Christians flee to Afghanistan's remote regions to escape the Taliban

Herat, the third largest city in Afghanistan, before the country's fall to the Taliban.(Photo: Unsplash)

Christians in Afghanistan are leaving the cities in a bid to evade the Taliban, according to partners of Release International.

With borders to neighbouring countries closed, Afghan Christians have been unable to leave the country. Instead they have fled to its remote regions as the Taliban cracks down on dissenters and opponents. 

The Taliban regard Christians as apostates and therefore worthy of death. Many of them are in hiding and Release International says some have received death threats. 

Even before the fall of Afghanistan to the Taliban, the country's Christians lived with persecution, but Release CEO Paul Robinson says this bitter experience may have set them in good stead for the worsening climate.

"The one good thing we can say about this is that the underground Church is increasingly well-equipped to weather the storm," he said.

"The Church is invisible and it has already learned how to operate underground."

Release International has been partnering with other organisations to provide Christian literature, digital discipleship material and broadcasts to encourage and equip believers in Afghanistan and neighbouring countries.

"Support and encouragement through the airwaves, whether by radio, satellite television or social media, has never been more needed than it is today," said Mr Robinson.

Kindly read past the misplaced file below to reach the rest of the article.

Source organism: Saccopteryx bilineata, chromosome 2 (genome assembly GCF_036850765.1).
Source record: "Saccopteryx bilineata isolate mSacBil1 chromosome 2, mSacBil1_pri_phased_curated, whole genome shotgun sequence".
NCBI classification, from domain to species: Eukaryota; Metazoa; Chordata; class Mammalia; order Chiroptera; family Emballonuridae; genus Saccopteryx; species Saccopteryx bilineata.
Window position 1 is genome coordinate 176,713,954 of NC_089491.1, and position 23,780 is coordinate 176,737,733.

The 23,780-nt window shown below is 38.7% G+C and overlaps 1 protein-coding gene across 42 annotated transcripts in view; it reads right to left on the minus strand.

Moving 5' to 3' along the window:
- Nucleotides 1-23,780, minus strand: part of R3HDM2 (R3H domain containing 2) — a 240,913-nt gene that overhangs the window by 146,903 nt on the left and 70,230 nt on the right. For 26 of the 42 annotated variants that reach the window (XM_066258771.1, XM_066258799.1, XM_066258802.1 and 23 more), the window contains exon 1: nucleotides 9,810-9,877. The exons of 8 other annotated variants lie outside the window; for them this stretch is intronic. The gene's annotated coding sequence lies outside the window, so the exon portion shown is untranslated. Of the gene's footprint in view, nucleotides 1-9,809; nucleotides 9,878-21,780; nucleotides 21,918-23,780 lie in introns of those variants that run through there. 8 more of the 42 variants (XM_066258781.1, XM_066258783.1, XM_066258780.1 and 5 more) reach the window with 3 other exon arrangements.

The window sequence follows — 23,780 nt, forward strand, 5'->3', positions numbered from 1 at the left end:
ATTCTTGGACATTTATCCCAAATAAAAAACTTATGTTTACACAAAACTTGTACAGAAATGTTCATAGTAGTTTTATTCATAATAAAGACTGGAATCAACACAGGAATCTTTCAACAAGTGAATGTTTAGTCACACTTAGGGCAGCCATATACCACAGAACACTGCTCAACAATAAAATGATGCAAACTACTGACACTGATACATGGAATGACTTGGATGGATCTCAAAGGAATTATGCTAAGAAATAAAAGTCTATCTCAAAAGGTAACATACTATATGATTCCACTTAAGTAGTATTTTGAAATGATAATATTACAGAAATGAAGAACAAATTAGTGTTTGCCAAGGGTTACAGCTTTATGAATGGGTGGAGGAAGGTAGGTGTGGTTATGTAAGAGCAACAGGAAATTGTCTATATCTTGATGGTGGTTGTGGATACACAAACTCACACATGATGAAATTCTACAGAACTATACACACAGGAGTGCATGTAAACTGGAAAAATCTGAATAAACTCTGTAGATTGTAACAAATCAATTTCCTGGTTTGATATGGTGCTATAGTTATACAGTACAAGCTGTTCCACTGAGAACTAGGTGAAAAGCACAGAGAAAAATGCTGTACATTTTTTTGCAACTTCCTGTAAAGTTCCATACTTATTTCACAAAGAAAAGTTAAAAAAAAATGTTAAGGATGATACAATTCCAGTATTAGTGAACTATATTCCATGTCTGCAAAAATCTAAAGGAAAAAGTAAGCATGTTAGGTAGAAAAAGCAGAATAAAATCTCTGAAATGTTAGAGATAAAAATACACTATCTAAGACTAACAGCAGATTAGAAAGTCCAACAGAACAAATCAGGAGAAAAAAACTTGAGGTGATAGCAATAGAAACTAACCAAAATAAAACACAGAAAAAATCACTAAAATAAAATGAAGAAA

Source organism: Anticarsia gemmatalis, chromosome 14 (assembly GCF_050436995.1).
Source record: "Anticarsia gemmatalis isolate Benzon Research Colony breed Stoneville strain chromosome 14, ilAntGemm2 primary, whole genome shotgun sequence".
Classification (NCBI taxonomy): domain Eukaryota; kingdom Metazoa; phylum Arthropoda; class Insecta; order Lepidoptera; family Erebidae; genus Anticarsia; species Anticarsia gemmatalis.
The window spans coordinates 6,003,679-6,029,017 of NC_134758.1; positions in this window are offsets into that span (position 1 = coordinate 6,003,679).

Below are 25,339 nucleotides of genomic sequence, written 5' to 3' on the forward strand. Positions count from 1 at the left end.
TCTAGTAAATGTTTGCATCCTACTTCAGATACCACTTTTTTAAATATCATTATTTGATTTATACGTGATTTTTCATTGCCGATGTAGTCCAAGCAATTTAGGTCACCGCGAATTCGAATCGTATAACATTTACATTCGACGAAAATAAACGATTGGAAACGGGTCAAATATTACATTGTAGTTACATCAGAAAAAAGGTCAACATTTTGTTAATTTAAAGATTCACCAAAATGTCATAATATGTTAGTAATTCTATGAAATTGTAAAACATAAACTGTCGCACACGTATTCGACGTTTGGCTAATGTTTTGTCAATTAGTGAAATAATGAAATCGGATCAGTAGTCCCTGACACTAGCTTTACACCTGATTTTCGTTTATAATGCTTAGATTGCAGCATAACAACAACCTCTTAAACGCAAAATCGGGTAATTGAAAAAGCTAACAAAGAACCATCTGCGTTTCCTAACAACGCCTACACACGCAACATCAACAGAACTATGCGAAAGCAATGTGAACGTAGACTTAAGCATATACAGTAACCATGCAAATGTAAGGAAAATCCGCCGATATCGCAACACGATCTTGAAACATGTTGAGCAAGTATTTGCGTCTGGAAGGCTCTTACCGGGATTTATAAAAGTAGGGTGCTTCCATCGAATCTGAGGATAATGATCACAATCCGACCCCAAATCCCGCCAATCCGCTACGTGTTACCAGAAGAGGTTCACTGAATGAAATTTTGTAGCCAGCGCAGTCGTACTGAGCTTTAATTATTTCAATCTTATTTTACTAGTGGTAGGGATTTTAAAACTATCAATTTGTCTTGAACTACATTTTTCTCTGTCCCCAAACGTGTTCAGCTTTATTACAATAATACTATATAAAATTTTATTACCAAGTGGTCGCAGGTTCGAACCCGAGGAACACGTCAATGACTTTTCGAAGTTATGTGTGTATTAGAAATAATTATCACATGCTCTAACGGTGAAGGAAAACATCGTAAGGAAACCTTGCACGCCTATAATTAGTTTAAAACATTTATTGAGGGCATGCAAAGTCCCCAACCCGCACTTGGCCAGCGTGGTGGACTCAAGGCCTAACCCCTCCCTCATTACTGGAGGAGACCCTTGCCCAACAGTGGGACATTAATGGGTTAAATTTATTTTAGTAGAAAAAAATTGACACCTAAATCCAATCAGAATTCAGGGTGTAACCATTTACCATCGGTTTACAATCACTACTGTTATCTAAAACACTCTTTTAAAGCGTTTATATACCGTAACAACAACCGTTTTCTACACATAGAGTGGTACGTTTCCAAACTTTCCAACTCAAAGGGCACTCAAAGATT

"The Church is having to learn to operate much as the early Church in the book of Acts ­– under the continual threat of persecution."

While the threat is real, Release has also voiced concern that some reporting is distorting the picture. 

This includes a 2009 rumour of missionaries about to be executed in Iraq that was recently shared on social media with the claim that it was happening in Afghanistan after the country's fall in August. The post went viral.

"Understandably, there is a great deal of fear and rumour," said Mr Robinson.

"This is why we talk to partners who are working directly with the underground church."

One of its partners in the region is Christian media ministry SAT-7 Pars, which broadcasts faith-based programmes into the country by satellite. 

The ministry said it had received many messages from desperate Christians trapped in Afghanistan.

One caller sent in a prayer request saying: "Oh Lord God, please protect us, because we are facing hell."

Another said: "My family and I came to Christ two years ago. I and my family have received death threats. I have no other way but to escape from the country. Help us to be heard so we can flee from this hell."

One heartbreaking message read: "The terrorists are in the process of occupying us, demolishing what we own. Where can we go? What can we do? Please continue to pray for us."

SAT-7 Pars executive director, Panayiotis Keenan, told Release International: "Since the Taliban has taken over, we are receiving many messages from Afghanistan that the persecution is getting harder.

"Afghan Christians are contacting us on a daily basis, describing how difficult the situation is. They are hiding and meeting in secret locations. But winter is coming and that will soon become more and more difficult."

Release welcomed the UK government pledge to take in 20,000 Afghan refugees - with the priority going to women, children and those at risk of persecution - but it expressed concern over plans to clamp down on refugees entering the UK by unauthorised routes.

Mr Robinson called on the UK government to provide a place of welcome for those forced to flee persecution. 

"Increasing numbers of Christians around the world are having to flee in the face of extremism," he said.

"We are pleased to see the UK government is prioritising Afghan refugees who are facing persecution.

"Let us continue to do all we can as a country to support those who have been uprooted from their homes because of their faith. They need our welcome and support."